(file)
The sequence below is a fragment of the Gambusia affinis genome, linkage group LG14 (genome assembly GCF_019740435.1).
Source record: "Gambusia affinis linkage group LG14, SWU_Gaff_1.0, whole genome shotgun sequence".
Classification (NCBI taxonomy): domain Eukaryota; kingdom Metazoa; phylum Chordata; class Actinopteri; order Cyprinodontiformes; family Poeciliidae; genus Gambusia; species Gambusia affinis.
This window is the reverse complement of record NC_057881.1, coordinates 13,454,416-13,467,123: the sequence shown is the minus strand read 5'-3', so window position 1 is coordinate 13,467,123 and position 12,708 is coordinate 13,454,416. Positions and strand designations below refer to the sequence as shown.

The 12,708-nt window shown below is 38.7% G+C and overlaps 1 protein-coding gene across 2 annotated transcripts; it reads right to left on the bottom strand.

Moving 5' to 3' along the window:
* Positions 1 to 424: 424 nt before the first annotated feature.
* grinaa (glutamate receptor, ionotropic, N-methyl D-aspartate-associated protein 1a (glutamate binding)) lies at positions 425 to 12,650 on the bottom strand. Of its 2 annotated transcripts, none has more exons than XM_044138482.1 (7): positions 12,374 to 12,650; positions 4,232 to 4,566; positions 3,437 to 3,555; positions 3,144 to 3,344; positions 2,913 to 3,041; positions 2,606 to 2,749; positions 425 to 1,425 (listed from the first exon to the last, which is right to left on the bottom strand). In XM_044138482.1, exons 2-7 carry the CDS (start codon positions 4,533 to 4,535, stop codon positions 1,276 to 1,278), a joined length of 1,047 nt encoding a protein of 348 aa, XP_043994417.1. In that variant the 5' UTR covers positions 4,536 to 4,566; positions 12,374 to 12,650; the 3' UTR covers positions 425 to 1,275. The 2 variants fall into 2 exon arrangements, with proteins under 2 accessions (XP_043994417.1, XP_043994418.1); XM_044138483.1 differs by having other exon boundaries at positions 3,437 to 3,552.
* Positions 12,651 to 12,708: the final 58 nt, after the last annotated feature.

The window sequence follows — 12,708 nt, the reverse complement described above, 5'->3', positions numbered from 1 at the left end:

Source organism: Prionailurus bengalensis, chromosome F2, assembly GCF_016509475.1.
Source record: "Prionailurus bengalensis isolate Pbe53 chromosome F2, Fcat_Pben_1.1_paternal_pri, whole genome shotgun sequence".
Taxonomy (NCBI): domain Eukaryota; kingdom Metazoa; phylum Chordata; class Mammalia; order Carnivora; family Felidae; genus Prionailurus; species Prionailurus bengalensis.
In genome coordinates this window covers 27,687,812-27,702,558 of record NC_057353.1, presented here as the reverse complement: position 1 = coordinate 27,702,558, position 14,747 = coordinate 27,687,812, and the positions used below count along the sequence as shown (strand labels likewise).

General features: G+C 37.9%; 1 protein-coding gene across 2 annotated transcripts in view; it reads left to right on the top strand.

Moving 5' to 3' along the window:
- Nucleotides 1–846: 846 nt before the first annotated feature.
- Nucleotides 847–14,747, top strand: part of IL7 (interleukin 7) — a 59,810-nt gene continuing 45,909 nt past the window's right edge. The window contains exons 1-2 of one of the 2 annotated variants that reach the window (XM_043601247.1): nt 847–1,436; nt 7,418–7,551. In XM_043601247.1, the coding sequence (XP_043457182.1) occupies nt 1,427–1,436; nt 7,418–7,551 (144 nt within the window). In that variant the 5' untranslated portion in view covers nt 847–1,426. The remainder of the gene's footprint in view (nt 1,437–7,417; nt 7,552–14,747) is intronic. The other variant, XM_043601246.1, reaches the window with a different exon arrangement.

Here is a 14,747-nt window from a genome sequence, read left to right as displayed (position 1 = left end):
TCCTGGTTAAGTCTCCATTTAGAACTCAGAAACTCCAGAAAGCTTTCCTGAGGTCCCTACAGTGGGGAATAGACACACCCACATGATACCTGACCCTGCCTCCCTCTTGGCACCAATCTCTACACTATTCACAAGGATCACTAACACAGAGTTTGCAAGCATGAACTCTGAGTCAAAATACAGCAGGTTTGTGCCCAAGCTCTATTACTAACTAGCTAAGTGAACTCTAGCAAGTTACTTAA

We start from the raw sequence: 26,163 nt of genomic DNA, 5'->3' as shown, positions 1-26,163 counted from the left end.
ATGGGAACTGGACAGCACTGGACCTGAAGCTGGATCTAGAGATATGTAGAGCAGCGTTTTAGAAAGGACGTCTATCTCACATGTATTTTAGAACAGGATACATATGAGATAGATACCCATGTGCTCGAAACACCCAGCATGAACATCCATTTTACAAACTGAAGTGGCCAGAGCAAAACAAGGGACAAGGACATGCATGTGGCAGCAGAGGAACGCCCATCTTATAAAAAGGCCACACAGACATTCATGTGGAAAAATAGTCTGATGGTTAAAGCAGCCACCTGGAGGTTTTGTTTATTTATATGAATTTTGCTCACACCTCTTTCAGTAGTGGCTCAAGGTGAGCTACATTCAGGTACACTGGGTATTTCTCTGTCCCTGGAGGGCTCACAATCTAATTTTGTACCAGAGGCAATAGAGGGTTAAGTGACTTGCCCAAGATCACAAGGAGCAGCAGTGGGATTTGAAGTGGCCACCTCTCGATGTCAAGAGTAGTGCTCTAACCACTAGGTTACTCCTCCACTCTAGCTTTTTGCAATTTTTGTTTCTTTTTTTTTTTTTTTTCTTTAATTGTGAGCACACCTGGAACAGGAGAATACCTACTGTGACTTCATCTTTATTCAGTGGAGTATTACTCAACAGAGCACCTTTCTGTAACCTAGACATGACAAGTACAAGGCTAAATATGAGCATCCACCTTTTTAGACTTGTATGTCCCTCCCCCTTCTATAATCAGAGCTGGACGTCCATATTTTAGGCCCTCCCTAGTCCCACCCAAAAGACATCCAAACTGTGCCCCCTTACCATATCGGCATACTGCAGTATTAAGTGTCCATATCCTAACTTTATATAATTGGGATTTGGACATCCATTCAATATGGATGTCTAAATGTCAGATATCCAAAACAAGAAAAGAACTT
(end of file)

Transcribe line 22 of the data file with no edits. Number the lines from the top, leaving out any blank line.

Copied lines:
ATGGGAACTGGACAGCACTGGACCTGAAGCTGGATCTAGAGATATGTAGAGCAGCGTTTTAGAAAGGACGTCTATCTCACATGTATTTTAGAACAGGATACATATGAGATAGATACCCATGTGCTCGAAACACCCAGCATGAACATCCATTTTACAAACTGAAGTGGCCAGAGCAAAACAAGGGACAAGGACATGCATGTGGCAGCAGAGGAACGCCCATCTTATAAAAAGGCCACACAGACATTCATGTGGAAAAATAGTCTGATGGTTAAAGCAGCCACCTGGAGGTTTTGTTTATTTATATGAATTTTGCTCACACCTCTTTCAGTAGTGGCTCAAGGTGAGCTACATTCAGGTACACTGGGTATTTCTCTGTCCCTGGAGGGCTCACAATCTAATTTTGTACCAGAGGCAATAGAGGGTTAAGTGACTTGCCCAAGATCACAAGGAGCAGCAGTGGGATTTGAAGTGGCCACCTCTCGATGTCAAGAGTAGTGCTCTAACCACTAGGTTACTCCTCCACTCTAGCTTTTTGCAATTTTTGTTTCTTTTTTTTTTTTTTTTCTTTAATTGTGAGCACACCTGGAACAGGAGAATACCTACTGTGACTTCATCTTTATTCAGTGGAGTATTACTCAACAGAGCACCTTTCTGTAACCTAGACATGACAAGTACAAGGCTAAATATGAGCATCCACCTTTTTAGACTTGTATGTCCCTCCCCCTTCTATAATCAGAGCTGGACGTCCATATTTTAGGCCCTCCCTAGTCCCACCCAAAAGACATCCAAACTGTGCCCCCTTACCATATCGGCATACTGCAGTATTAAGTGTCCATATCCTAACTTTATATAATTGGGATTTGGACATCCATTCAATATGGATGTCTAAATGTCAGATATCCAAAACAAGAAAAGAACTT